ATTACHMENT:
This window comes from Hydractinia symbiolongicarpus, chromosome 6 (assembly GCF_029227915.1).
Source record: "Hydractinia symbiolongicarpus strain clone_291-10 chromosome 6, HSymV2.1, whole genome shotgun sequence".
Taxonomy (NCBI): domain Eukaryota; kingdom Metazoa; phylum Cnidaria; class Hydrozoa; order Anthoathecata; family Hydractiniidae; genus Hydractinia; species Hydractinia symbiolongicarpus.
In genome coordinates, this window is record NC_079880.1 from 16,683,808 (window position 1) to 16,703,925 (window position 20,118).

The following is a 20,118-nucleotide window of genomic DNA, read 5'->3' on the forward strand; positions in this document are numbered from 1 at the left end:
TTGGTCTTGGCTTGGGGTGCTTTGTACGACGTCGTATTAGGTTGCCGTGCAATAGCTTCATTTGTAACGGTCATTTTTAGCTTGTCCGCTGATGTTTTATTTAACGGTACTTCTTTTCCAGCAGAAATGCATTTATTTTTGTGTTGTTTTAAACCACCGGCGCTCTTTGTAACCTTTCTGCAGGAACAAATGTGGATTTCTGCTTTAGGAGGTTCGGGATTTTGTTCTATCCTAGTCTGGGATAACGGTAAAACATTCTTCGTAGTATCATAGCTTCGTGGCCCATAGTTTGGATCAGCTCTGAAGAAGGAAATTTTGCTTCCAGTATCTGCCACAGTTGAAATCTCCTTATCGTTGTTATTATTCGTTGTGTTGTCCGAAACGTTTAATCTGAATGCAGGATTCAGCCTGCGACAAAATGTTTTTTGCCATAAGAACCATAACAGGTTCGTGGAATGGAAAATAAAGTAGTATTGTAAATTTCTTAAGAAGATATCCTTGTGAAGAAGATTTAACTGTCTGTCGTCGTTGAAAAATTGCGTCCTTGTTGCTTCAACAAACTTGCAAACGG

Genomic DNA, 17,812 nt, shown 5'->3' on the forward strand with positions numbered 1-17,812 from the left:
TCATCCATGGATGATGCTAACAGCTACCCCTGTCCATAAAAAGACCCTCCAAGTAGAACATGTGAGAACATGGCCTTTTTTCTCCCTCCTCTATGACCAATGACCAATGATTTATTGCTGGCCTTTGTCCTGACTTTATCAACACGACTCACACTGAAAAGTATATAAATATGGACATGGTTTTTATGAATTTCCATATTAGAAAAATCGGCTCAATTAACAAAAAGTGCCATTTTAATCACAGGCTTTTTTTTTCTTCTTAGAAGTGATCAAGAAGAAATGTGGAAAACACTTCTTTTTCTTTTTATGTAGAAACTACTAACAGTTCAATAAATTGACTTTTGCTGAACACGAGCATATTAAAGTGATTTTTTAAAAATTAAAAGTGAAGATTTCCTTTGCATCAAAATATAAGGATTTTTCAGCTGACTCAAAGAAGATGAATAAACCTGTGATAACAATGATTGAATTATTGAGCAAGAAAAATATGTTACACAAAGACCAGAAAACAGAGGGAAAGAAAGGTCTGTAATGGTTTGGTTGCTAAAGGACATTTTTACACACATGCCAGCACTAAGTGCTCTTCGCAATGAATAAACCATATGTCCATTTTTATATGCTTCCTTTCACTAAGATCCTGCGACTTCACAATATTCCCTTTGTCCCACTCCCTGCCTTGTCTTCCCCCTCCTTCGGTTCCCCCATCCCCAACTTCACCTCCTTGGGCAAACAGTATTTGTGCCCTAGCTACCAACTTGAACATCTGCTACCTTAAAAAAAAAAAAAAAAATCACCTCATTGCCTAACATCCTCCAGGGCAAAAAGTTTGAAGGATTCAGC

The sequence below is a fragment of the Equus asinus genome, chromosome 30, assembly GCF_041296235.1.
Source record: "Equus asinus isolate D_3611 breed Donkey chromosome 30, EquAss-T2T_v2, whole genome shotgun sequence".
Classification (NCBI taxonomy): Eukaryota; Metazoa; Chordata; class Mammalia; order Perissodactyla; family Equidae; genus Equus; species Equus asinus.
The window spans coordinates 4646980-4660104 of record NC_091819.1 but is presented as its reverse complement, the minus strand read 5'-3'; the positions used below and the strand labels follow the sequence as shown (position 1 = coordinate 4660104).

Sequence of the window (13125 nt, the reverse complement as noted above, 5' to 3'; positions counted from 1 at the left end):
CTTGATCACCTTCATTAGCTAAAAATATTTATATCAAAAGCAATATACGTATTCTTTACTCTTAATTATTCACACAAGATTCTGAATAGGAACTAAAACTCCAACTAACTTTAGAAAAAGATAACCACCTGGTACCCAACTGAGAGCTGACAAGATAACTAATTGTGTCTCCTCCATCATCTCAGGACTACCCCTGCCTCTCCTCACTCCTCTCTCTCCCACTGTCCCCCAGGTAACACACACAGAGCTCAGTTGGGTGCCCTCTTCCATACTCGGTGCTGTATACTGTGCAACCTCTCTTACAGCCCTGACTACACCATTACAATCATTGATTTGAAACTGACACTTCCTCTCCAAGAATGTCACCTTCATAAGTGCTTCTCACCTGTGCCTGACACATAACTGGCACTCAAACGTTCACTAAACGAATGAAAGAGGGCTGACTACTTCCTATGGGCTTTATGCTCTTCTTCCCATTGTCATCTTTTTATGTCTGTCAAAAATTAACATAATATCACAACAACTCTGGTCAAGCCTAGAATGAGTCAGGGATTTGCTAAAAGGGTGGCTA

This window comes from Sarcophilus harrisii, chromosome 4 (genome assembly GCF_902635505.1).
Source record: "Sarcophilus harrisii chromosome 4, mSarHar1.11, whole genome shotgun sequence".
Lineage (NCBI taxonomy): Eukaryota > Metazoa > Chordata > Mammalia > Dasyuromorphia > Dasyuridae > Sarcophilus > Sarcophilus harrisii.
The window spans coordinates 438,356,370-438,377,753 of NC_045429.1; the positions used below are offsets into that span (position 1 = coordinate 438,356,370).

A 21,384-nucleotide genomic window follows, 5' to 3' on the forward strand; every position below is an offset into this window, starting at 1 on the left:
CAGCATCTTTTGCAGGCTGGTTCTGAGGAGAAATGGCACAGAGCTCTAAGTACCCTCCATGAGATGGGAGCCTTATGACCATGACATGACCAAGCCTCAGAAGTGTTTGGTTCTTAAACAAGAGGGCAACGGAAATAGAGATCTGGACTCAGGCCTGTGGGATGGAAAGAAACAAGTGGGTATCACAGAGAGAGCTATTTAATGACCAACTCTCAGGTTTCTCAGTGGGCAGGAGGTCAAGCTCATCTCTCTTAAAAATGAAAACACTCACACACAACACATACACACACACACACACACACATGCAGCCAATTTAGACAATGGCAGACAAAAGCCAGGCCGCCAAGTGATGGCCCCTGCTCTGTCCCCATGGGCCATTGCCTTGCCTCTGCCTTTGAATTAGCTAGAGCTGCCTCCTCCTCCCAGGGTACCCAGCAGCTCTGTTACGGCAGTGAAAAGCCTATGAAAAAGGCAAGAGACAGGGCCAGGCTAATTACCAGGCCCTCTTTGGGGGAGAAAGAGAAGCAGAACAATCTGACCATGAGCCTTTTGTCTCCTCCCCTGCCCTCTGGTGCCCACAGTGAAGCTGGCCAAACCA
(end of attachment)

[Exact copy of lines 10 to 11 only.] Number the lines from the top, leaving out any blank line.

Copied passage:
Source record: "Equus asinus isolate D_3611 breed Donkey chromosome 30, EquAss-T2T_v2, whole genome shotgun sequence".
Classification (NCBI taxonomy): Eukaryota; Metazoa; Chordata; class Mammalia; order Perissodactyla; family Equidae; genus Equus; species Equus asinus.